The method of batch culture has been widely applied to screen and compare various feeds and feed additives (e.g., feed enzymes). The advantages of using in vitro techniques as compared to in vivo methods using animals include low cost, its simplicity, small feedstuff requirement and particularly the ability to screen large numbers of samples under similar experimental conditions [1]. However, a number of factors used in the batch culture method including inoculum source, recording system of gas production, method of substrate dispersal in the bottle, sample size and method of substrate preparation could alter fermentation results [24]. For example, venting methods for gas measurement is a noticeable issue. In a closed system, gas accumulates and the rise in pressure in headspace may affect the rate of substrate fermentation [5]. Different venting systems to relieve gas pressure have been compared, but results on feed digestion have been inconclusive [2, 6]. Tagliapietra et al. [3] reported that using manual pressure measurements, headspace volume, venting frequency and amount of fermentable substrate need to be carefully balanced to avoid high headspace pressures that could alter fermentation kinetics. Other researchers have reported placing substrates in porous bags within incubation vials [1, 7] or placing it freely into the inoculum [8, 9]. Greater amounts of methane were observed from samples directly dispersed in vials as compared to that enclosed in bags [4]. It is possible that the bags create a microenvironment that is distinct from that of free inoculum and may vary with changes in the pore size of bags [10]. The substrates that are incubated in batch culture need to be processed to obtain an adequate particle size prior to incubation because of lack of mastication and rumen contraction occurs in animal. The use of a finely ground sample reduces the risk of sampling bias, especially for forage samples, but fine particles may exit the bags prior to true digestion. All these factors related to batch culture have not been standardized across the laboratory, and they could significantly impact the fermentation results, thus increase the variability and reduce the reliability of the method. The objective of this chapter is to discuss several key factors that potentially influence the outcomes of the batch culture and to provide useful information to better use the batch culture technique in the evaluation of feeds or feed additives in ruminant nutrition.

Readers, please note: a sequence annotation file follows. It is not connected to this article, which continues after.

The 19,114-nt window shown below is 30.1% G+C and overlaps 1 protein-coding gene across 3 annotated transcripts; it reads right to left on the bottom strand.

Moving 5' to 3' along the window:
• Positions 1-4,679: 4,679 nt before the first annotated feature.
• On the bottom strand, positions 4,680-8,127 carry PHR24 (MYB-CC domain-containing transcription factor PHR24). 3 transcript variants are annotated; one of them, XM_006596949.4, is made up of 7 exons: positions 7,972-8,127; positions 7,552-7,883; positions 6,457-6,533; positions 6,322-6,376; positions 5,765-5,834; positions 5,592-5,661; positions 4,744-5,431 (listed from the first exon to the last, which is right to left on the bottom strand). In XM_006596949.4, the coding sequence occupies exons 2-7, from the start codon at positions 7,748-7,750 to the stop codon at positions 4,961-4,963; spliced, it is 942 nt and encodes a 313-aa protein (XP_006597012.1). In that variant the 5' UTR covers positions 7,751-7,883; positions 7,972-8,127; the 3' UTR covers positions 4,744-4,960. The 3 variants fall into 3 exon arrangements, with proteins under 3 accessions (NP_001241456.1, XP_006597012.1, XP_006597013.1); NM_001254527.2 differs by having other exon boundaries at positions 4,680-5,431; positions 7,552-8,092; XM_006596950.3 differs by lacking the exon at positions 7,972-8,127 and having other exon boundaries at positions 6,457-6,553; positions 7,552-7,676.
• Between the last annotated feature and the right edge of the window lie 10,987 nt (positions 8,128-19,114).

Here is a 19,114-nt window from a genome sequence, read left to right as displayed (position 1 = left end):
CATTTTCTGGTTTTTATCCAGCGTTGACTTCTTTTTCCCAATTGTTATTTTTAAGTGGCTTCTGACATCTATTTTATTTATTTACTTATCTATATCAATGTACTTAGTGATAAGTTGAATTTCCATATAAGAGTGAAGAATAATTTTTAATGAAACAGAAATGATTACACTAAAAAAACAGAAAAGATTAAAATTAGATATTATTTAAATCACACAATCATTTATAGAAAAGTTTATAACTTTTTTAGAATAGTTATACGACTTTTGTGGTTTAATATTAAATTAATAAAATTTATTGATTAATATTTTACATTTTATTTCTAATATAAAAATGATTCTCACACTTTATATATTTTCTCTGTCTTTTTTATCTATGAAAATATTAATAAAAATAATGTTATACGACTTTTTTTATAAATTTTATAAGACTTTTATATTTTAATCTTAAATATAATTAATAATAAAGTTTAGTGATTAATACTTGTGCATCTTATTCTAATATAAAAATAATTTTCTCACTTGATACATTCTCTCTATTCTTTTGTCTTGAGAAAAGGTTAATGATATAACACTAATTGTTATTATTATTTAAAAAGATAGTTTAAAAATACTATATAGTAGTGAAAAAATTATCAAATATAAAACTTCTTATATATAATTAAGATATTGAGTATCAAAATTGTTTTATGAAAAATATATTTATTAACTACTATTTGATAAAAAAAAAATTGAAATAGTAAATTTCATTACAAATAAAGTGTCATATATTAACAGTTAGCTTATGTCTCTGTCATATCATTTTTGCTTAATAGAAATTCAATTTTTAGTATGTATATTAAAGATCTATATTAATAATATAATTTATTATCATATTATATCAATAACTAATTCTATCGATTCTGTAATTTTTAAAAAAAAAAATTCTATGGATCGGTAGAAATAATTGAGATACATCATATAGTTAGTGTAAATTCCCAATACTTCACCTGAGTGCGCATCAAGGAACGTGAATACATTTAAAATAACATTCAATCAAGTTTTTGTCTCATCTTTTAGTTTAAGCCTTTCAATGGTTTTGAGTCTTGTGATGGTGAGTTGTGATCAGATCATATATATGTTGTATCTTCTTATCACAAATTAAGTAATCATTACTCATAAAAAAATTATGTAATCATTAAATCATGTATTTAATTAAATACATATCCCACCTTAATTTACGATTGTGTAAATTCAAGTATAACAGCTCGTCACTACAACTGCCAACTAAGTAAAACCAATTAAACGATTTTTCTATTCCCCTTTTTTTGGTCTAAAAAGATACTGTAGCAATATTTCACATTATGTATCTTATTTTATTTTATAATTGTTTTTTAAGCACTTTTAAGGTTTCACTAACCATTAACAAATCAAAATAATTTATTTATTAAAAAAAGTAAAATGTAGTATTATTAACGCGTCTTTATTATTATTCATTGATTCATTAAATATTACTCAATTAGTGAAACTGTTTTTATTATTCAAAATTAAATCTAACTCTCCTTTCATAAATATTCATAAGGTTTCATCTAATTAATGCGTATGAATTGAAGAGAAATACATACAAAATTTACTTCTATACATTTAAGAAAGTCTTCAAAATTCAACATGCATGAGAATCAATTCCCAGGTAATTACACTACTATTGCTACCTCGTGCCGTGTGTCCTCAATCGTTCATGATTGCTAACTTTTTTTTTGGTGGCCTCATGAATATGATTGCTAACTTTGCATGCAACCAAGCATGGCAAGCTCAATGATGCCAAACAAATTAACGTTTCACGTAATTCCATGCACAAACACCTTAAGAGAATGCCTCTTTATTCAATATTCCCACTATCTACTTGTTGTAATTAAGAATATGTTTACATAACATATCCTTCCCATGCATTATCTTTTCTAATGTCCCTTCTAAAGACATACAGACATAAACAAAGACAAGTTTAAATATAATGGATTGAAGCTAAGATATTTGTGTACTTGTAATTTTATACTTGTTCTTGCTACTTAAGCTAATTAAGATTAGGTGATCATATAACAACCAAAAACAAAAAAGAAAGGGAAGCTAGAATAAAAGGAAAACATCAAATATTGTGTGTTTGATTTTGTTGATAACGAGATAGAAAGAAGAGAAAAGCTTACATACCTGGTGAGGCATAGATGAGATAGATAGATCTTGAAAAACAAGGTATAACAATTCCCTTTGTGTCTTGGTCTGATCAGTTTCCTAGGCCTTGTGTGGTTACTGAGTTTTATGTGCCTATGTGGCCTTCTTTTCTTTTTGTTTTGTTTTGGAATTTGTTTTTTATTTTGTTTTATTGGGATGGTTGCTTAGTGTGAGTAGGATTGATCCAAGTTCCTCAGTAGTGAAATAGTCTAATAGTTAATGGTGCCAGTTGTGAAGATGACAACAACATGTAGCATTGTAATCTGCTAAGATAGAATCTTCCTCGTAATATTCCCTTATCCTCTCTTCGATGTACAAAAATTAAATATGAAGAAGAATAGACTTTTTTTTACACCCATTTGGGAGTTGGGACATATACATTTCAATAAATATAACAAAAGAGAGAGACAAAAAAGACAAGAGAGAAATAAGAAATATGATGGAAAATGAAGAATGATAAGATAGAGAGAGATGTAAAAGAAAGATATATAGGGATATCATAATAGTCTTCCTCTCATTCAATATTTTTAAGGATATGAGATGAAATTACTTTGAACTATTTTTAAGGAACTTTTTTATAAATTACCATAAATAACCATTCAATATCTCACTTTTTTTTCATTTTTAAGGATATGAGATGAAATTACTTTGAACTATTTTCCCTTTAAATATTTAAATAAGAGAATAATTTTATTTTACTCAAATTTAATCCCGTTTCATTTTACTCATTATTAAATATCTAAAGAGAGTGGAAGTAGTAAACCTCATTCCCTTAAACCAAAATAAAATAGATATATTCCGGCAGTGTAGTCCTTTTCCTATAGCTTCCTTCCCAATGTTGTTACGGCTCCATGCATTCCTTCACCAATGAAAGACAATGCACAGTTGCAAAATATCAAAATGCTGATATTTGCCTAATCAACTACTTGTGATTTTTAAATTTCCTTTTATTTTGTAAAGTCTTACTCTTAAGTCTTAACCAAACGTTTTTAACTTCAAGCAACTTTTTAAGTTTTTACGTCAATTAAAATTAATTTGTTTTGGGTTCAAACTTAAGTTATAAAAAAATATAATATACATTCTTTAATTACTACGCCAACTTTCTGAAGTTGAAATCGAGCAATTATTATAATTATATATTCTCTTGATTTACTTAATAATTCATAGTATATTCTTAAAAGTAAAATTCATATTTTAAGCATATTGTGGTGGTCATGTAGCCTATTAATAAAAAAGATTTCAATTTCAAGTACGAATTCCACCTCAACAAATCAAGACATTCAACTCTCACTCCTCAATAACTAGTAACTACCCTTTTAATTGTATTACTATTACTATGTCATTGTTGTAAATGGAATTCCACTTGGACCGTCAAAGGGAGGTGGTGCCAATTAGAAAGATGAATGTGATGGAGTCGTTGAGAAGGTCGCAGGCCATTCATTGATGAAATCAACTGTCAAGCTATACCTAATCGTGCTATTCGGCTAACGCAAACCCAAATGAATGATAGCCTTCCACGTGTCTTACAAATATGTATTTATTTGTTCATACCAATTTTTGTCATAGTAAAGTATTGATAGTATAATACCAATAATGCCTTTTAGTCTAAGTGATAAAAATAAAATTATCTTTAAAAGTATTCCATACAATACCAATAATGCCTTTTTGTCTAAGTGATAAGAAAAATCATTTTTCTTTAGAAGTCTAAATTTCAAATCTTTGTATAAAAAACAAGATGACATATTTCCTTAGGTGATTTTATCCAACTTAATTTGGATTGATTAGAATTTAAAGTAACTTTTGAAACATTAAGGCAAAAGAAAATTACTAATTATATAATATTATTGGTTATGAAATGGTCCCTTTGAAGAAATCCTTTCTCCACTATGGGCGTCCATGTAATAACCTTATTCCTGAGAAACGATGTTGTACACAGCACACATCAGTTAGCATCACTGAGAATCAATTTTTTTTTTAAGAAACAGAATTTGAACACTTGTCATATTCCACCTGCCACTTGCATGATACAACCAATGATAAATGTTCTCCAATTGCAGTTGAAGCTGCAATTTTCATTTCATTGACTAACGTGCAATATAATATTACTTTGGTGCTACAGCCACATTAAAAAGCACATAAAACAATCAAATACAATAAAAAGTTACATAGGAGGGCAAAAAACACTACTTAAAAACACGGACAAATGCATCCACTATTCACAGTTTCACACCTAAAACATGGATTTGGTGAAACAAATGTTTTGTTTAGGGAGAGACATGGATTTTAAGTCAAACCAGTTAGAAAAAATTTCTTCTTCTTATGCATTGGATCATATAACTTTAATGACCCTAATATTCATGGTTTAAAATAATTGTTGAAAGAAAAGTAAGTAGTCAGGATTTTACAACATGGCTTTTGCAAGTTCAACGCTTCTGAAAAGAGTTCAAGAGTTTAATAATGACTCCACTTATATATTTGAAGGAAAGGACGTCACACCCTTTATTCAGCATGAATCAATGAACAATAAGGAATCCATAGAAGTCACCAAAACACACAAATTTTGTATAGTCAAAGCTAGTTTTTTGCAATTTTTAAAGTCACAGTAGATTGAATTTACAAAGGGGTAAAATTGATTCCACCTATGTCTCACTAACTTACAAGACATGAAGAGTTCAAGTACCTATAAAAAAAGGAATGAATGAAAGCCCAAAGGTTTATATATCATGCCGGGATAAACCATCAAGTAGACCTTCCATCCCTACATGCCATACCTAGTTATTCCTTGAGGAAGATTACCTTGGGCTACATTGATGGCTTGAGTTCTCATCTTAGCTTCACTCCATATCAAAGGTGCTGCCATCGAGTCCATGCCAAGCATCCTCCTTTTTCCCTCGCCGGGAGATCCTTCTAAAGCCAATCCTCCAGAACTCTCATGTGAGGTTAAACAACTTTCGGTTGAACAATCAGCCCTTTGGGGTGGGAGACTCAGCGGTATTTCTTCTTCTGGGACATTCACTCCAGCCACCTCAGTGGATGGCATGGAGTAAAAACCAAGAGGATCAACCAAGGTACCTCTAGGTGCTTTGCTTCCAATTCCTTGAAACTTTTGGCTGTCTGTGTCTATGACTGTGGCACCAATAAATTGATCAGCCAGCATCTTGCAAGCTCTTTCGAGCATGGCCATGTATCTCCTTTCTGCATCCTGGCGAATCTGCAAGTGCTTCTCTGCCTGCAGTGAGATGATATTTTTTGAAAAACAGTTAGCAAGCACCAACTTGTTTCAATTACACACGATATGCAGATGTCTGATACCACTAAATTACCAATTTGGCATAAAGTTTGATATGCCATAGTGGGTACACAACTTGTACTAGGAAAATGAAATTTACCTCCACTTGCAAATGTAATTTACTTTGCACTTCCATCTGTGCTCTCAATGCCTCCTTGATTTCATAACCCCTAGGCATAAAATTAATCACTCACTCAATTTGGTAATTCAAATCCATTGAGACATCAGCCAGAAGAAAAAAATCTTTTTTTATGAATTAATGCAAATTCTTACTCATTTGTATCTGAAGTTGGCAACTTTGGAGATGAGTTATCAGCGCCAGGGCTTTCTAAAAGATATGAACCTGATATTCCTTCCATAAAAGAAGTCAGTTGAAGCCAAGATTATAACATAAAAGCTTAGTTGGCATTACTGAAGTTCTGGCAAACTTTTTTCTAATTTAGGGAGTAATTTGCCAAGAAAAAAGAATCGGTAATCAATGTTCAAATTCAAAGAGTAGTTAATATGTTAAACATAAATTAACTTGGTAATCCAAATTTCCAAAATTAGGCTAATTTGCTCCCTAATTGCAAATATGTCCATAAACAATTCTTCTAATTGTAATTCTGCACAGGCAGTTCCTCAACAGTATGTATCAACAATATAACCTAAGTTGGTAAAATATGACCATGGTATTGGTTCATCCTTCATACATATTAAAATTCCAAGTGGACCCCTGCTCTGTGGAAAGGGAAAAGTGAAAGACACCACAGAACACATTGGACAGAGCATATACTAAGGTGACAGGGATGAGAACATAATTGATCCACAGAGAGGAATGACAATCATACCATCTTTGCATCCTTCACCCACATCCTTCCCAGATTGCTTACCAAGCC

2. What is the batch culture?

Batch culture is a technique for large-scale production of microbes or microbial products in which, at a given time, the fermenter is stopped and the culture is worked up. The ‘batch culture’ fermentation is also known as ‘closed culture’ system. In this system, at the beginning, the nutrients and other additives are added in required amounts. There is no refill of nutrients once the fermentation process has started and the product is recovered at the end of the process. In the beginning, microorganisms grow at a rapid rate due to availability of excess nutrients. As time passes, they increase in number with rapid use of the nutrients and simultaneously produce toxic metabolites. The batch culture that is currently used to evaluate ruminant feeds or feed additives is primarily based on the in vitro technique developed by Tilley and Terry [11] and modified by Goering and Van Soest [12]. The batch culture consists of collection of rumen fluid as inoculum, inoculation of dried, ground feed samples contained in a flask with a buffering and nutritive in vitro medium. Sample digestion is measured following anaerobic degradation by rumen bacteria. The batch culture can measure the kinetics and volume of gas production (mainly CO2, CH4), as well as gas profiles, rate, and extent of substrate digestion, which can then be used to evaluate feed values (ranking feed) and feed additive screening. The kinetics of gas production or feed digestion can be a developed model to predict feed intake, microbial protein synthesis, and metabolizable energy.